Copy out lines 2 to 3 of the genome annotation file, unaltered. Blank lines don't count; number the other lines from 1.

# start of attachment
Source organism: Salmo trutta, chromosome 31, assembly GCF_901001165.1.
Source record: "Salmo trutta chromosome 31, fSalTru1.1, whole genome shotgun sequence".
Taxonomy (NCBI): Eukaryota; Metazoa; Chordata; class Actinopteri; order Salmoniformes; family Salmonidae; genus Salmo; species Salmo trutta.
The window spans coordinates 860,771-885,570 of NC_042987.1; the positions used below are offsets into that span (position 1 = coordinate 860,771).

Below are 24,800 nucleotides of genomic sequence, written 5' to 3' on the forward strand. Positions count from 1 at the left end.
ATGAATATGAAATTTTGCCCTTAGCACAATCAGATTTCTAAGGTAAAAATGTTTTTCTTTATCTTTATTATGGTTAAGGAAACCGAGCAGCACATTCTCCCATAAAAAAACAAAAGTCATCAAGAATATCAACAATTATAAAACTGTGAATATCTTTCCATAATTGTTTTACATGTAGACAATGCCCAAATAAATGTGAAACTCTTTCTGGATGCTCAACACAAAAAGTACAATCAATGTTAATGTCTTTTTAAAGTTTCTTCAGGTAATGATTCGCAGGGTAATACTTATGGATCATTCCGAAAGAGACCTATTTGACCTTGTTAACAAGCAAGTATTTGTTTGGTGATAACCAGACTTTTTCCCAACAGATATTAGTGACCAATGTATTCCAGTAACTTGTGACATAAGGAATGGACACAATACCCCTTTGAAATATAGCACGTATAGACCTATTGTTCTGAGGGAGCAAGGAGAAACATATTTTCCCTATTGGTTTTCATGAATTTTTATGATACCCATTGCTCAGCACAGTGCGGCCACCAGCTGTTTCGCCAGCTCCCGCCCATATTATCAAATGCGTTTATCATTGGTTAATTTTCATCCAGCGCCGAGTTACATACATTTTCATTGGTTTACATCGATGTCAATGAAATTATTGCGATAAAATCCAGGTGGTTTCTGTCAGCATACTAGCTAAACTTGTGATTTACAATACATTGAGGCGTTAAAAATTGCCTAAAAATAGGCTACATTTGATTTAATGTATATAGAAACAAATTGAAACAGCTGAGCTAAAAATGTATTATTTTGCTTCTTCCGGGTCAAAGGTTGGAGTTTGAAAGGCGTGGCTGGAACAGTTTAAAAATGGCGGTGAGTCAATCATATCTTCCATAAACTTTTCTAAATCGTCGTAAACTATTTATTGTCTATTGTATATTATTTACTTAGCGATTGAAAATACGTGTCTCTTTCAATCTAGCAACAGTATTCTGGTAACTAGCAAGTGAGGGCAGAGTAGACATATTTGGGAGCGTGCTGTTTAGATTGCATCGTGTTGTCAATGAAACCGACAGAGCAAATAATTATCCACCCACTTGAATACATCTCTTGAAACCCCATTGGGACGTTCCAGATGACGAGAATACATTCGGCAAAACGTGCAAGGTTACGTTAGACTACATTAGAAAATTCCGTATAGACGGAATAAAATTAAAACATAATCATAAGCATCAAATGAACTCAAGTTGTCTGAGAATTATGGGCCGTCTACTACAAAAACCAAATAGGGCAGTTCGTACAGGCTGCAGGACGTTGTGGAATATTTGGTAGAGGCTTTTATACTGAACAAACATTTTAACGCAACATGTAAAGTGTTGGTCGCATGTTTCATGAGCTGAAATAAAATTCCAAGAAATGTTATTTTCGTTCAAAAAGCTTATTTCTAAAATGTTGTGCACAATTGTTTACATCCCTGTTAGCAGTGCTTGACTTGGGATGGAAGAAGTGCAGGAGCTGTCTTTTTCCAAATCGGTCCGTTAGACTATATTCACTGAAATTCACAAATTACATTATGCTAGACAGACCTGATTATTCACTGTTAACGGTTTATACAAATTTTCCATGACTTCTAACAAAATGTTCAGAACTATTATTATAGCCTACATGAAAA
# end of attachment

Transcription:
Source record: "Salmo trutta chromosome 31, fSalTru1.1, whole genome shotgun sequence".
Taxonomy (NCBI): Eukaryota; Metazoa; Chordata; class Actinopteri; order Salmoniformes; family Salmonidae; genus Salmo; species Salmo trutta.